Four in 10 Canadians Say They’ll Postpone Retirement

September 8, 2011 ( - According to the third annual survey of employees conducted by the Canadian Payroll Association (CPA), 40% of Canadians said they'll likely have to retire later than they previously planned.

On the West Coast, the number was similar to the national average with 40% of workers expecting they’ll have to postpone their retirement.   

A news release said the primary reason (cited by 40% of Canadians) was “I’m not saving enough money for retirement.” Almost three-quarters of employees (74%) said they have saved less than a quarter of their retirement savings goal. On the West Coast, the number is about the same at 73%.  

Half of employees across the country (45% on the West Coast) reported they are currently saving only 5% or less of their net pay. This is well below the 10% of net pay that financial planning experts generally recommend as a retirement savings rate, the news release noted.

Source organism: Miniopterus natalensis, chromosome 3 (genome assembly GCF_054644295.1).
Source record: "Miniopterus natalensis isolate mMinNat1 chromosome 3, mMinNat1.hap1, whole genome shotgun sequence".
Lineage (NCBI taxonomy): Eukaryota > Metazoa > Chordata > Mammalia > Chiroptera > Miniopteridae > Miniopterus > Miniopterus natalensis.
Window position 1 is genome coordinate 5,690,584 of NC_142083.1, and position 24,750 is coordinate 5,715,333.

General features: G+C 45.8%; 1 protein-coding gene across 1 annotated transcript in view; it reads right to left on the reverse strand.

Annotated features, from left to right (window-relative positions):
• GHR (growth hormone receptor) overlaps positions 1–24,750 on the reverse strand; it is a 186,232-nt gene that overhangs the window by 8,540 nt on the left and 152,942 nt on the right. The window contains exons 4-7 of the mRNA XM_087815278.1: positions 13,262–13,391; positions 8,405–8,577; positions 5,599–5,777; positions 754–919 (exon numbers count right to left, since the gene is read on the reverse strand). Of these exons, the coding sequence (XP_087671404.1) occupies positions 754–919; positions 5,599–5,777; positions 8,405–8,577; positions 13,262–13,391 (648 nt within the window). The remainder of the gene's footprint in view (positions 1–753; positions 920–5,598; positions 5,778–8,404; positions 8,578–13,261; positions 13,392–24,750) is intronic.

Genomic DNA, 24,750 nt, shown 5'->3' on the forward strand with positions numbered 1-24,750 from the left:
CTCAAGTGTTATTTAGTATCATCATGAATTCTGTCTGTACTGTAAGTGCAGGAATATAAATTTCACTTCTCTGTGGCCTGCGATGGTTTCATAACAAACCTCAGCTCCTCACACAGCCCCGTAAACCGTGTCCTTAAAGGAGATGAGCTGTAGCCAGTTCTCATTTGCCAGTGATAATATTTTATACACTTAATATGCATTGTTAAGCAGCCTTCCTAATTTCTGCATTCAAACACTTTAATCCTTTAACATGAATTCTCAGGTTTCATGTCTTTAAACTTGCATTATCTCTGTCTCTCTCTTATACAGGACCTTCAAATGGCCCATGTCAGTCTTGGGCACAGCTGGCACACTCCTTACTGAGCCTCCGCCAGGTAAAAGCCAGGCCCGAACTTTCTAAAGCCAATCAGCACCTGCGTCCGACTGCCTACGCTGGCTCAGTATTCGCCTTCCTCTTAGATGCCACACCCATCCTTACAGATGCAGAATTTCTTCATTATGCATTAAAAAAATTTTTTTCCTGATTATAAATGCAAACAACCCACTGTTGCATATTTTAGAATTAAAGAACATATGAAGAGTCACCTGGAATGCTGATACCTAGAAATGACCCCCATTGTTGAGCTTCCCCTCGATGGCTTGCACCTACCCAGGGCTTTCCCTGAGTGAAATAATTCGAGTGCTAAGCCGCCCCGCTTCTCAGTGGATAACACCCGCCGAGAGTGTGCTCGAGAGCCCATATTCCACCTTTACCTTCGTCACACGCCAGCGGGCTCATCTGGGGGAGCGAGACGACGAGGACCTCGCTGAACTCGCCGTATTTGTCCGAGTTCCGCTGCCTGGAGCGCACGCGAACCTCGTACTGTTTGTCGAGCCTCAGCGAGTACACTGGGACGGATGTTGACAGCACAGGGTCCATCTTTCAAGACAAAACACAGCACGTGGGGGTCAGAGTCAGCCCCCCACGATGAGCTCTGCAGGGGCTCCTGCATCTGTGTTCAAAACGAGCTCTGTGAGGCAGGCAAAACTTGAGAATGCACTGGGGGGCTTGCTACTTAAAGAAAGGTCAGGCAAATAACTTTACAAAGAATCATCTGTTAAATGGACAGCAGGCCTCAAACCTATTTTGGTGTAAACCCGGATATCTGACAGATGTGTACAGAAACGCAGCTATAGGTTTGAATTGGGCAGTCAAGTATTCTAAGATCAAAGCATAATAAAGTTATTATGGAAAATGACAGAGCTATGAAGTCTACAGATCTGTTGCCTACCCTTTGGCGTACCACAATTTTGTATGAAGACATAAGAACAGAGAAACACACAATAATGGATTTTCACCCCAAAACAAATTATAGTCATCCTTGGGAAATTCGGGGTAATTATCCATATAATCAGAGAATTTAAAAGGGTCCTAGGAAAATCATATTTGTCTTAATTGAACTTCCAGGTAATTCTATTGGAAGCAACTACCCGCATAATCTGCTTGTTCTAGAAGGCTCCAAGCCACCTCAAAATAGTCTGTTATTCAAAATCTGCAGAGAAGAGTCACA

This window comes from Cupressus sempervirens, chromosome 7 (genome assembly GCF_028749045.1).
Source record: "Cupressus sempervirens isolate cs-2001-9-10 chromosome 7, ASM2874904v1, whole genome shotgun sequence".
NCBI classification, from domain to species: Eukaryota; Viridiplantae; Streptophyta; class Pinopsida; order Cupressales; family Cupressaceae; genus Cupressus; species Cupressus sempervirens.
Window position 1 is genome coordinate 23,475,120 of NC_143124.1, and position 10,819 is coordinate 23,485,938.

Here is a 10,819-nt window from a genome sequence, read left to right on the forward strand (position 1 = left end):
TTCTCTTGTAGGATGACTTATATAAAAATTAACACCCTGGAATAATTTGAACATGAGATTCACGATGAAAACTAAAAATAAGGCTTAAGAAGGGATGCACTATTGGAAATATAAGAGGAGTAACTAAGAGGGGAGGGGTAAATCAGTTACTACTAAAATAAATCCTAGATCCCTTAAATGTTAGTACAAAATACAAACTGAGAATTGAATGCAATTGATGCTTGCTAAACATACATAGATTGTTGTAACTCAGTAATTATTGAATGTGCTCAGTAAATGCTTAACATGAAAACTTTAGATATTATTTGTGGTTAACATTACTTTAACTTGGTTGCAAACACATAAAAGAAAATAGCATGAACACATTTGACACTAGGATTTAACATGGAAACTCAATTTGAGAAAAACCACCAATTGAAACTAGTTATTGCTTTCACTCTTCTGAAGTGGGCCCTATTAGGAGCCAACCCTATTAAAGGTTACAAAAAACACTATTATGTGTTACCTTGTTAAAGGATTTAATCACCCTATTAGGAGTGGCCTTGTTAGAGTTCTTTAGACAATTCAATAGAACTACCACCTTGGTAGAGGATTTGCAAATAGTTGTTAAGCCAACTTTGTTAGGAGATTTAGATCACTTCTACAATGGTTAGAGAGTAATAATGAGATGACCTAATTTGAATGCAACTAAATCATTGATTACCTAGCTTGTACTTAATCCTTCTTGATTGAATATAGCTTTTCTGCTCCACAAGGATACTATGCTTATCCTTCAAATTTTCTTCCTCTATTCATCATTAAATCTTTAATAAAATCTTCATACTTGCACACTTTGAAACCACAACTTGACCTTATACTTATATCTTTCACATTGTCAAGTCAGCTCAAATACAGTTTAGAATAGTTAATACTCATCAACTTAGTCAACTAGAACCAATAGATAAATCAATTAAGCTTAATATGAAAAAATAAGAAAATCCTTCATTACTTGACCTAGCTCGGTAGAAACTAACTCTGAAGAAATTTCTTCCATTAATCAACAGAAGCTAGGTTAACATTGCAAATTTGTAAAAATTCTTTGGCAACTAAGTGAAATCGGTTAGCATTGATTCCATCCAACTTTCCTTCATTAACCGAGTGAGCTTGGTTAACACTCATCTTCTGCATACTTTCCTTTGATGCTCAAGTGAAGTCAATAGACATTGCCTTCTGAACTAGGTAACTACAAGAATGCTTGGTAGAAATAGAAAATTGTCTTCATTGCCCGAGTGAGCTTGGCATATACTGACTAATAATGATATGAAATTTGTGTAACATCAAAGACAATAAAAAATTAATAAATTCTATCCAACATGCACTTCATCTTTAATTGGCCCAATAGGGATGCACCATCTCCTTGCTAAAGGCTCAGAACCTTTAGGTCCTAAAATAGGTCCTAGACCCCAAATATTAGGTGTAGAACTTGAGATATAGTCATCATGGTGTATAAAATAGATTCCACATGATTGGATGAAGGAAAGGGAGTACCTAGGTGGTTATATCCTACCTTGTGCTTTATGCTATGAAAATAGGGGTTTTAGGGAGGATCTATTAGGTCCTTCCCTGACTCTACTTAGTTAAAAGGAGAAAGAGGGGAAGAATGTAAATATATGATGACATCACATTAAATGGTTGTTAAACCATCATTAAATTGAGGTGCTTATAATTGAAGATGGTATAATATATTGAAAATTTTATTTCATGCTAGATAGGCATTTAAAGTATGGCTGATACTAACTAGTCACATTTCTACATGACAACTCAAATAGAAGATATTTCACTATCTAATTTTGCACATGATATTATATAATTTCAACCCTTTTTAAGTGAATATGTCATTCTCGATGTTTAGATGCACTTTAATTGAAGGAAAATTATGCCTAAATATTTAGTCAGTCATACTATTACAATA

Almost two-thirds of Canadian workers (63%) felt they would need more than $750,000 in savings for a comfortable retirement.   

Most Canadians do understand what they could be doing to improve their financial situation and meet their retirement goals. Ranked in order of importance, respondents thought they should be spending less (32%), paying off credit card debt (22%), reducing their mortgage (19%) and contributing more to their retirement savings (14%).   

The CPA survey found the majority of Canadian workers continue to live pay cheque to pay cheque, with 57% saying they would be in financial difficulty if their pay was delayed by even a week. Workers on the West Coast are faring slightly better than those in other regions, but still 53% reported that they are living pay cheque to pay cheque.   

Two thousand seventy (2,070) employees responded to the online survey between July 6 and August 2, 2011.